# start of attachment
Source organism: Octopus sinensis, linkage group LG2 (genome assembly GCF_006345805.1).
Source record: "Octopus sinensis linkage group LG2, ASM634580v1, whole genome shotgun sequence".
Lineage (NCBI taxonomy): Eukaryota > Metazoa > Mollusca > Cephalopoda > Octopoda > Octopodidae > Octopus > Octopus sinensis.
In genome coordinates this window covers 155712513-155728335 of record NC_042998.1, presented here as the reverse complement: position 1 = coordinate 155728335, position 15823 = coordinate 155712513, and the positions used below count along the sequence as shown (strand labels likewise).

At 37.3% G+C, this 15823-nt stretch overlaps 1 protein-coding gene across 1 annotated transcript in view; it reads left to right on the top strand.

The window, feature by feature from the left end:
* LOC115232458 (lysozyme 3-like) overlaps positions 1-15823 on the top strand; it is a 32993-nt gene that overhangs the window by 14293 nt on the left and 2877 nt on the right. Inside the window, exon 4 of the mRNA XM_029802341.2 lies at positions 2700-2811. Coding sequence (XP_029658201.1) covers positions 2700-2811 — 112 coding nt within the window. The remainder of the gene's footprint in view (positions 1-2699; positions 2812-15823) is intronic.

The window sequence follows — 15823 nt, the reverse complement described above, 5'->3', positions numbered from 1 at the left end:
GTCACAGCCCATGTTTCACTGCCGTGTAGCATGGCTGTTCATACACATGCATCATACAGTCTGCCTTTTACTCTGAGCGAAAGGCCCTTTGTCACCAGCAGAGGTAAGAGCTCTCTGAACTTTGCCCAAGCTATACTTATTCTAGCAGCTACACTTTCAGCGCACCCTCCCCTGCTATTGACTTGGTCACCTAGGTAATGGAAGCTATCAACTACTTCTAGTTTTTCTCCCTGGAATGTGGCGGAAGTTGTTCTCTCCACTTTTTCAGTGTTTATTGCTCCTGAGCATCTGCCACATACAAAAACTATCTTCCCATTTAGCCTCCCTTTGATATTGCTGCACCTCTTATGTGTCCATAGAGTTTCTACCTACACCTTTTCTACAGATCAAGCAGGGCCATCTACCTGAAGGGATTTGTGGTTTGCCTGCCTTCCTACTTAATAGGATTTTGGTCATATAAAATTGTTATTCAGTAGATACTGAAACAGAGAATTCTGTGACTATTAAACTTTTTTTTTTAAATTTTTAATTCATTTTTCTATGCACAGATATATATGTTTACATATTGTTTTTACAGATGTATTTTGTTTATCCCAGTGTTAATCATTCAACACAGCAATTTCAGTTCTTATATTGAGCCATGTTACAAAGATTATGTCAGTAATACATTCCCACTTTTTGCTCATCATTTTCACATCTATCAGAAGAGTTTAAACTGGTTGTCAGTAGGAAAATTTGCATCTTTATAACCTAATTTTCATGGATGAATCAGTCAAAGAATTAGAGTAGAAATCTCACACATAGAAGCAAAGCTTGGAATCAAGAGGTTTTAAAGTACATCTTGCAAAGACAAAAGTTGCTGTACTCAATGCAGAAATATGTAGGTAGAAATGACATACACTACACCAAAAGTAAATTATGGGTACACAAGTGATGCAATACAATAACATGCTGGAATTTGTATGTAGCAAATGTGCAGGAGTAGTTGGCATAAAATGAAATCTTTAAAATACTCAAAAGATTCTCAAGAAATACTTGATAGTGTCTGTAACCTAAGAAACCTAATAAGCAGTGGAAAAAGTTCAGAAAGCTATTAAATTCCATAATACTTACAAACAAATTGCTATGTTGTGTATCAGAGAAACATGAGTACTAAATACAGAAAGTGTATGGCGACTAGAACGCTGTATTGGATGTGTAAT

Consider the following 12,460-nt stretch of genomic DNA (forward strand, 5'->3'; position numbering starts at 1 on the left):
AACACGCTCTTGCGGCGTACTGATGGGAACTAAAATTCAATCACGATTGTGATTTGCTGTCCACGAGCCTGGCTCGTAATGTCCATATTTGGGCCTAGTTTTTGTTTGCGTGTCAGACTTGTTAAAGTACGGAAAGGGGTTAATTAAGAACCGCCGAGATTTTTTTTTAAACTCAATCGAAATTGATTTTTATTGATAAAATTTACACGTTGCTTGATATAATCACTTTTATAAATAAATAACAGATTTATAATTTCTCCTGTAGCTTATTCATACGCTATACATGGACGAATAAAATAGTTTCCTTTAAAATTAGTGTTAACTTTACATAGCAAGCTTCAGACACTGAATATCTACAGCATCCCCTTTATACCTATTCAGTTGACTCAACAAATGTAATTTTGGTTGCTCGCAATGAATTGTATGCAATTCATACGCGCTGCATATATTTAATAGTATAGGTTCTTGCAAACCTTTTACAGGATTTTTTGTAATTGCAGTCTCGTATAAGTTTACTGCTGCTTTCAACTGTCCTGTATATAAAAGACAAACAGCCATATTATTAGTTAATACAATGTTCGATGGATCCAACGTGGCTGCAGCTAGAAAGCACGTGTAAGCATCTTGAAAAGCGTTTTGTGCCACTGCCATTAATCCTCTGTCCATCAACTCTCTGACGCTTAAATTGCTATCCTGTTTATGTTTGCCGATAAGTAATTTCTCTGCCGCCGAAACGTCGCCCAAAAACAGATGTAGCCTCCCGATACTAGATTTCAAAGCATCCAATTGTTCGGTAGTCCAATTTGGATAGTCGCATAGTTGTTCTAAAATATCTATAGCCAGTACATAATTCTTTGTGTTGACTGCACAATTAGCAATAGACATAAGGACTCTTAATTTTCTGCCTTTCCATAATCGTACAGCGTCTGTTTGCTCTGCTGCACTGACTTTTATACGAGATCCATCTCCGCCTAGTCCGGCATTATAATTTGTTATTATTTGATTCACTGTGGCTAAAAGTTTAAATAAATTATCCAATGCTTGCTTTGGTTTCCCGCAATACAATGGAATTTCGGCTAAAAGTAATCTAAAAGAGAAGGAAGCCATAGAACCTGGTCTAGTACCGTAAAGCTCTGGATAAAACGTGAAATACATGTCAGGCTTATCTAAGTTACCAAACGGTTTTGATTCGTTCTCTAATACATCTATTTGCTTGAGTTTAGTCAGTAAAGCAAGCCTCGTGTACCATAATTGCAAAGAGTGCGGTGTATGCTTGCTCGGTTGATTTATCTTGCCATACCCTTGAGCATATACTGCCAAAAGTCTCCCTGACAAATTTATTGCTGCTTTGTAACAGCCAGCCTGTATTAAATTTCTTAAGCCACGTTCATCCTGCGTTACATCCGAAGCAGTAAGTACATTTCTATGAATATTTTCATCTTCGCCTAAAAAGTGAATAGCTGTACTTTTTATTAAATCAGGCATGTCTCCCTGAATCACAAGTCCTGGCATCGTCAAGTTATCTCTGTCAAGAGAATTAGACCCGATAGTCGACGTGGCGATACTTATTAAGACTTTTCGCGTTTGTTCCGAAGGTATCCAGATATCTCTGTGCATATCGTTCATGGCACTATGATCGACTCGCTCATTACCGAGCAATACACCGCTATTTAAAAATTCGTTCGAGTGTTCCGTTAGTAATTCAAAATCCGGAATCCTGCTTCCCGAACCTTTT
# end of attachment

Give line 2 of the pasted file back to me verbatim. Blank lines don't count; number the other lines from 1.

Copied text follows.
Source record: "Octopus sinensis linkage group LG2, ASM634580v1, whole genome shotgun sequence".